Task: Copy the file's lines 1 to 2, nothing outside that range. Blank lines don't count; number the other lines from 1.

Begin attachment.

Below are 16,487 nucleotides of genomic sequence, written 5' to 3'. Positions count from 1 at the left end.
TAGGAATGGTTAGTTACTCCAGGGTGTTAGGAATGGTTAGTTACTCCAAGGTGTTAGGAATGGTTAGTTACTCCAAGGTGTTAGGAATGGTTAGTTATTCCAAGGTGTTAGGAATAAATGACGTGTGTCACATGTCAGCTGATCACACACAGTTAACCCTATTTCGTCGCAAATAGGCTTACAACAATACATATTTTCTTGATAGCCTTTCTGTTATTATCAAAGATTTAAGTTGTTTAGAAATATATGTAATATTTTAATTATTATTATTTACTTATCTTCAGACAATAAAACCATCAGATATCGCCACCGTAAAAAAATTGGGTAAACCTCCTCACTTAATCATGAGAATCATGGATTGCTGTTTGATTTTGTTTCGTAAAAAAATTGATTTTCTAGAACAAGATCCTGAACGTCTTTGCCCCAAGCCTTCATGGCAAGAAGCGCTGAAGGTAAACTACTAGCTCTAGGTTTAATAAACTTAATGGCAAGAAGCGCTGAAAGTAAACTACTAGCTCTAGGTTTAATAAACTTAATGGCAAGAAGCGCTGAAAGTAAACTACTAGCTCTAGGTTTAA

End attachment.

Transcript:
Below are 16,487 nucleotides of genomic sequence, written 5' to 3'. Positions count from 1 at the left end.
TAGGAATGGTTAGTTACTCCAGGGTGTTAGGAATGGTTAGTTACTCCAAGGTGTTAGGAATGGTTAGTTACTCCAAGGTGTTAGGAATGGTTAGTTATTCCAAGGTGTTAGGAATAAATGACGTGTGTCACATGTCAGCTGATCACACACAGTTAACCCTATTTCGTCGCAAATAGGCTTACAACAATACATATTTTCTTGATAGCCTTTCTGTTATTATCAAAGATTTAAGTTGTTTAGAAATATATGTAATATTTTAATTATTATTATTTACTTATCTTCAGACAATAAAACCATCAGATATCGCCACCGTAAAAAAATTGGGTAAACCTCCTCACTTAATCATGAGAATCATGGATTGCTGTTTGATTTTGTTTCGTAAAAAAATTGATTTTCTAGAACAAGATCCTGAACGTCTTTGCCCCAAGCCTTCATGGCAAGAAGCGCTGAAGGTAAACTACTAGCTCTAGGTTTAATAAACTTAATGGCAAGAAGCGCTGAAAGTAAACTACTAGCTCTAGGTTTAATAAACTTAATGGCAAGAAGCGCTGAAAGTAAACTACTAGCTCTAGGTTTAA